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the editor, having inquired and examined as much
as was possible, by means of the most esteemed
books, such as dictionaries, interpretations, and
commentaries of the learned of each sect, fixed the
meaning of difficult words at the end of this book in
some separate leaves, in such a manner that, with-
out trouble and useless prolixity, the brides of those
ideas may become manifest upon the exalted bridal
seats of intelligence.1    Moreover, for ranging the
die vocables,  the editor adopted the mode that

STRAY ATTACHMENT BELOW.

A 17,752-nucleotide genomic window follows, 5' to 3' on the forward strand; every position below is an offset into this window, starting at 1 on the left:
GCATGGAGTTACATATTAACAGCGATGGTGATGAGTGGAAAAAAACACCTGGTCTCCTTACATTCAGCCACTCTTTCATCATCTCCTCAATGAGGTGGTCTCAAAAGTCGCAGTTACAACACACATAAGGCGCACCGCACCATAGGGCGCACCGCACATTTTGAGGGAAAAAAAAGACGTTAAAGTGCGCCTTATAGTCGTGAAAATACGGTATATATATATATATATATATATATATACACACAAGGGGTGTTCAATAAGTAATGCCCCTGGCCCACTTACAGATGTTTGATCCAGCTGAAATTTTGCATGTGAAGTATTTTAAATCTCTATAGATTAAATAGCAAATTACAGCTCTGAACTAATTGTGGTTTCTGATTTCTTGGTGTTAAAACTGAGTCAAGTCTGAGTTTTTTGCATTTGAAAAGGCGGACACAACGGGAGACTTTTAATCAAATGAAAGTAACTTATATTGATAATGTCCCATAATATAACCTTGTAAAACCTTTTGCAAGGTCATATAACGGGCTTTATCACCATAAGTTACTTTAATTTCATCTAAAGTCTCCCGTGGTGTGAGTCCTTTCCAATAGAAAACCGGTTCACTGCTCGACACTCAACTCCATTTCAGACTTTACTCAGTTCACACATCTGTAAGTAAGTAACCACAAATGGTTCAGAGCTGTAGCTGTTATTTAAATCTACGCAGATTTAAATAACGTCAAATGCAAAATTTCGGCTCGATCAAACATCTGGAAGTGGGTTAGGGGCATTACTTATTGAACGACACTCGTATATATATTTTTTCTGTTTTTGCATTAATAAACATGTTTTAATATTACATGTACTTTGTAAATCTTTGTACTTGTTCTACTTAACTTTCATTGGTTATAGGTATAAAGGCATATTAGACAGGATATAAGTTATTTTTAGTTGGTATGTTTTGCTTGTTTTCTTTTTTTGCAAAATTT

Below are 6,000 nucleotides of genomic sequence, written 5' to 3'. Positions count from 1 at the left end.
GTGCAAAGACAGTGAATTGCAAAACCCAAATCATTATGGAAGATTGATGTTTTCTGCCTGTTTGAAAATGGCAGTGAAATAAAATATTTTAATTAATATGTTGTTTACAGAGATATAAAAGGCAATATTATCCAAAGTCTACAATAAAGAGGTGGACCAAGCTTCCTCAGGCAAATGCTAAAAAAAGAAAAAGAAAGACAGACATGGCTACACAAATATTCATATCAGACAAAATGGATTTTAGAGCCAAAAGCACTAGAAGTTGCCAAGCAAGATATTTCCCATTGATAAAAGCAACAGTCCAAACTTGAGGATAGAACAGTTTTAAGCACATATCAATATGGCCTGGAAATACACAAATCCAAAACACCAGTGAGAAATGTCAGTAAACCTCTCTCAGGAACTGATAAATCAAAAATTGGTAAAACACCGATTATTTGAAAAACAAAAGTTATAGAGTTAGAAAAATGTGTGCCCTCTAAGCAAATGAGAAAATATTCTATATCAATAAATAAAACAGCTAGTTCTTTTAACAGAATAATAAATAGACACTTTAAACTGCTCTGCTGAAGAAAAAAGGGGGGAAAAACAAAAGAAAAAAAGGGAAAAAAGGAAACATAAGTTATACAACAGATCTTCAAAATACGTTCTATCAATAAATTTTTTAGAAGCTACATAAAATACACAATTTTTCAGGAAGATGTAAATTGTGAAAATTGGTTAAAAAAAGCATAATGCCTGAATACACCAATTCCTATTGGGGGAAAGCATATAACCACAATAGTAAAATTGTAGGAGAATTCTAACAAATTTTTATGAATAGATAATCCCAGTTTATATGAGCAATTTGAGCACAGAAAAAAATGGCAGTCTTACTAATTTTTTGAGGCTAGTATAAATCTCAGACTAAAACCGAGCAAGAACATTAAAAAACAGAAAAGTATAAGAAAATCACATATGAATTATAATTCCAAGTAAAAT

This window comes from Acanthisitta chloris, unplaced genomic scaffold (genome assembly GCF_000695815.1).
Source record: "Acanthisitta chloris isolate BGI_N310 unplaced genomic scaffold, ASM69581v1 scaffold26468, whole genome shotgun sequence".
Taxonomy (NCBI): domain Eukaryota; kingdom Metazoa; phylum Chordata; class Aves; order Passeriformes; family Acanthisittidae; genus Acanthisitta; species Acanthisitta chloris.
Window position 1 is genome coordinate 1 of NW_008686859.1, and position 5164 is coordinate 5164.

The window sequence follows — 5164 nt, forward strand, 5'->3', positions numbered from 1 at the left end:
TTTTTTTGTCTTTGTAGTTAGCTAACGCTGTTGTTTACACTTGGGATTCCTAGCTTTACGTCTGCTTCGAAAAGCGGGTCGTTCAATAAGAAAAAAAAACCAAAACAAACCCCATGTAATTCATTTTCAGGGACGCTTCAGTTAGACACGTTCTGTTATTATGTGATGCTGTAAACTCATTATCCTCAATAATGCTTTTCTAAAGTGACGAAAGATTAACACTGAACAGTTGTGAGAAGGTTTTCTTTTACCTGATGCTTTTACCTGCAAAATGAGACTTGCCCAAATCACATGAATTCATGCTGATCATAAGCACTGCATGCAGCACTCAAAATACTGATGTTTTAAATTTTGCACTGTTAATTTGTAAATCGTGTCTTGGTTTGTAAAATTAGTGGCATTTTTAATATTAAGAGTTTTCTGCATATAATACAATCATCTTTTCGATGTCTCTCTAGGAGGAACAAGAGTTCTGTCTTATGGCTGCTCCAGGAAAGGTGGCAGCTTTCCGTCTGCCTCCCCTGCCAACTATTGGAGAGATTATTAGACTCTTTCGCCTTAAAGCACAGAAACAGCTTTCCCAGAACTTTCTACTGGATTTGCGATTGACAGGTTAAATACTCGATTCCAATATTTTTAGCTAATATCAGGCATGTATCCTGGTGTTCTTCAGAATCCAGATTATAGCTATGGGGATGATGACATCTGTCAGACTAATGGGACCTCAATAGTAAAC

under the first letter should be placed the chapter,
and under the second letter the section, and he ap-
pended this vocabulary to the end of the book.   He
made also a list of errata, and concluded with an
epilogue, in order that all those who reason and
discuss upon these typical matters, may have the
facility of understanding them.   Thus, from God we
expect grace and certain direction to righteousness
and to favour.

1 This is an allusion to the custom according to which, when the nup-
tials of distinguished persons are celebrated, the bride, in her most mag-
nificent attire is exposed to the multitude upon an elevated seat, or in a
palanquin carried through the streets,